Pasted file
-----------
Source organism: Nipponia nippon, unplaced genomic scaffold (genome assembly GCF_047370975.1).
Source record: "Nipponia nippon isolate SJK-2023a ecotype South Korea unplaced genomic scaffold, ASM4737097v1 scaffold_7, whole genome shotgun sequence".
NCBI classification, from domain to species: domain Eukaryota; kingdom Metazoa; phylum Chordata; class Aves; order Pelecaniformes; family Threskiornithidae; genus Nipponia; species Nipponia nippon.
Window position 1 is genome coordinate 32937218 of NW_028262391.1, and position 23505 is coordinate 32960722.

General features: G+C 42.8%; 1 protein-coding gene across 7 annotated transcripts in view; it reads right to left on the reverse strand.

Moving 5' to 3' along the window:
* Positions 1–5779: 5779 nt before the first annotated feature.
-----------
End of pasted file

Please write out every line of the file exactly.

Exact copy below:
Source organism: Nipponia nippon, unplaced genomic scaffold (genome assembly GCF_047370975.1).
Source record: "Nipponia nippon isolate SJK-2023a ecotype South Korea unplaced genomic scaffold, ASM4737097v1 scaffold_7, whole genome shotgun sequence".
NCBI classification, from domain to species: domain Eukaryota; kingdom Metazoa; phylum Chordata; class Aves; order Pelecaniformes; family Threskiornithidae; genus Nipponia; species Nipponia nippon.
Window position 1 is genome coordinate 32937218 of NW_028262391.1, and position 23505 is coordinate 32960722.

General features: G+C 42.8%; 1 protein-coding gene across 7 annotated transcripts in view; it reads right to left on the reverse strand.

Moving 5' to 3' along the window:
* Positions 1–5779: 5779 nt before the first annotated feature.